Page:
This article is a guest post written by local artist and writer Marcus Jackson of Luckyjack Press. In the spring of 2015 Marcus ventured out the Ingraham Trail to the Arctic Harvest Birch Syrup open house. This is his recount of it. If you are interested in writing a guest post, contact us here.
The sugar shack is where sap becomes syrup through a process of boiling
One of Yellowknife’s favourite sweet treats is birch syrup. Arctic Harvest was born in 2010 when two friends decided to work with the Dene First Nation to create their Sapsucker Birch Syrup. In just five short years, they now create 4 different syrups, birch butter, and Boreal blend tea. They tap over 400 birch trees every year from a healthy birch stand just a few kilometres north and west of Yellowknife.
The birch trees tapped for the syrup are some of the tallest trees around Yellowknife.
400 trees are tapped every year. Each section of the grove has a name.
Tapping birch trees for sap is not new, the Dene people have harvested sap for generations. Traditionally they would collect it and boil it over a fire to make something similar to what we know today as syrup. Birch sap has a unique flavour which is stronger and more bitter than maple. It is excellent for cooking and delicious on ice cream or on warm bannock.
Arctic Harvest hosts an open house at the birch camp where they harvest the birch sap to make syrup. This is part of their educational programming which introduces the public to the process and the product. A trip to the birch camp is a popular field trip for many elementary school classes in Yellowknife.
Youngsters enjoying some of the food available to try at the Sapsucker Open House.
The first step is, of course, to collect the birch sap. Healthy trees are tapped by drilling a small hole through the bark and hammering a spigot into the hole that directs the sap into a bucket. Sap is clear when it flows from the tree and tastes like water. Only about 5% of the sap is collected from any one tree.
Birch sap is clear when it comes out of the tree. Only about 5% of the sap is taken from any one tree.
The tree sap drips into pails and is collected once a day to be processed.
Sap is collected every day and poured into a large cistern. From here the sap undergoes reverse osmosis that removes a lot of the water. The concentrated liquid is then gravity fed into a large boiler in the sugar shack.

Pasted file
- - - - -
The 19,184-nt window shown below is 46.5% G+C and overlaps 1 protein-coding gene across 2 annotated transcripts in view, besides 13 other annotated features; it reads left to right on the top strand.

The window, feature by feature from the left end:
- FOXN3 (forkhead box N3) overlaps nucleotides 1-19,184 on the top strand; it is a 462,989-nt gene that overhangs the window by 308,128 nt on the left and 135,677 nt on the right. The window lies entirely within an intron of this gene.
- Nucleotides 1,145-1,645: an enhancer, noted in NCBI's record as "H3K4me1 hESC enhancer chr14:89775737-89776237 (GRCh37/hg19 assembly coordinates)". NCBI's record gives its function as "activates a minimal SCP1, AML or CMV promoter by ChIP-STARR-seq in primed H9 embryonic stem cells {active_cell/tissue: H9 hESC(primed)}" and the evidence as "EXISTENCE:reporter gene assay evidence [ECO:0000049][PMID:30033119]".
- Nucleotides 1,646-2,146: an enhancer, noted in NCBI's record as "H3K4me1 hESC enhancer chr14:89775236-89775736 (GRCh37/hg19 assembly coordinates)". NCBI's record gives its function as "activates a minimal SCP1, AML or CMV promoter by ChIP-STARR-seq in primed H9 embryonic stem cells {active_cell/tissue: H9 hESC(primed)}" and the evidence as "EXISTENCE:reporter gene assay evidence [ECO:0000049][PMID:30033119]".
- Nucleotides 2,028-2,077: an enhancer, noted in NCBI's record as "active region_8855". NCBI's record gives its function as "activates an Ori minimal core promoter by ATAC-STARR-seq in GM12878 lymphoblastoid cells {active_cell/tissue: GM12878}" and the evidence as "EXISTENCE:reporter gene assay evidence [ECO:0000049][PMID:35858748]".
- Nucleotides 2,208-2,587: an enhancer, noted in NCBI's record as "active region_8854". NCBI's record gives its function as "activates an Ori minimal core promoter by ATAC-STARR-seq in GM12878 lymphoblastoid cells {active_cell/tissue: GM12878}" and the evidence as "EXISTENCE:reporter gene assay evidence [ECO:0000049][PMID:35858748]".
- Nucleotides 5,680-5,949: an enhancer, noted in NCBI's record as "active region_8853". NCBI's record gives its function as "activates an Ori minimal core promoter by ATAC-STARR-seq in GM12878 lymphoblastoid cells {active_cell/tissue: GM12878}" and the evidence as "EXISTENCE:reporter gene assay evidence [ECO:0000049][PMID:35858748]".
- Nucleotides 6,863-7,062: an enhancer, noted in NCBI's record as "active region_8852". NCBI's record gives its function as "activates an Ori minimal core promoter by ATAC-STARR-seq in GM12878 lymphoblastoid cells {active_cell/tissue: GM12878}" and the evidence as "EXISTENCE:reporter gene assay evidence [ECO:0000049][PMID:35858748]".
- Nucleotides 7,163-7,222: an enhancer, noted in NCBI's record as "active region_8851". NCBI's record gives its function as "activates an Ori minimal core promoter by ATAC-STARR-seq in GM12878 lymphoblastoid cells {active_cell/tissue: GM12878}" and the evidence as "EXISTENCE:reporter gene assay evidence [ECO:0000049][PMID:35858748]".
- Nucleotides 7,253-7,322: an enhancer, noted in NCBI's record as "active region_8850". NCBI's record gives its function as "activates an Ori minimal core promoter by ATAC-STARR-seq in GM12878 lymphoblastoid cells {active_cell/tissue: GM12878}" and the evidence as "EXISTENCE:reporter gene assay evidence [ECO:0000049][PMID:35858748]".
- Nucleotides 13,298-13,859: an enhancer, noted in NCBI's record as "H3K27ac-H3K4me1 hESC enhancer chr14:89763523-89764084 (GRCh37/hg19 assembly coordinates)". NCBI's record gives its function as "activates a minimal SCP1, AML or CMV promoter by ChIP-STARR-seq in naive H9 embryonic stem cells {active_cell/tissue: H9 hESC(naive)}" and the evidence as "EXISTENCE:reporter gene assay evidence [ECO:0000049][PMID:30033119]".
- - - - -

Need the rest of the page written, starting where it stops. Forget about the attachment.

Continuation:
After removing some of the water through reverse osmosis, the sap is gravity fed from the collection cistern into the primary boiler.
Birch sap after the first boil, starting to look more like syrup.
The sugar shack is where sap is boiled to become syrup. The large boiler removed the majority of the water and the liquid starts to resemble syrup. The gold-coloured liquid is collected and poured into a second boiler. Birch sap undergoes at least two boils to remove water and further concentrate the sugar content. The second boil is done in a double boiler so the sugar in the liquid doesn’t burn.
The double boiler concentrates the sugar by boiling off the last of the water.
The “sugaring off” process is what results in syrup. Birch sap results in less syrup at the end of the process because birch sap has a lower concentration of sugar than maple sap. 400 gallons of birch sap make just 5-6 gallons of syrup.
The open house is an opportunity to see the entire process. People are free to wander through the grove and enjoy the sites and sounds of the forest. A few volunteers offered guided tours of the grove every hour or so. Other volunteers wound bannock onto thick branches and visitors are invited to take one and cook it over the campfire while enjoying fiddle music provided by local youngsters. Once it’s baked, you can slather it with birch butter and a drizzle of syrup. There is also free tea, apple and banana fritters, and an opportunity to purchase a bottle of syrup before heading home.
My campfire bannock cooked on a stick over an open fire.
I filled the warm bread with birch butter and drizzled it with birch syrup. So delicious.
The Sapsucker open house usually takes place near the end of May. It’s a great way to welcome spring, learn about a traditional activity, and get outside to enjoy some tasty local food. If you’re in Yellowknife be sure to pick up a bottle of syrup at the Visitor’s Centre, Down to Earth Gallery, or at the airport gift shop.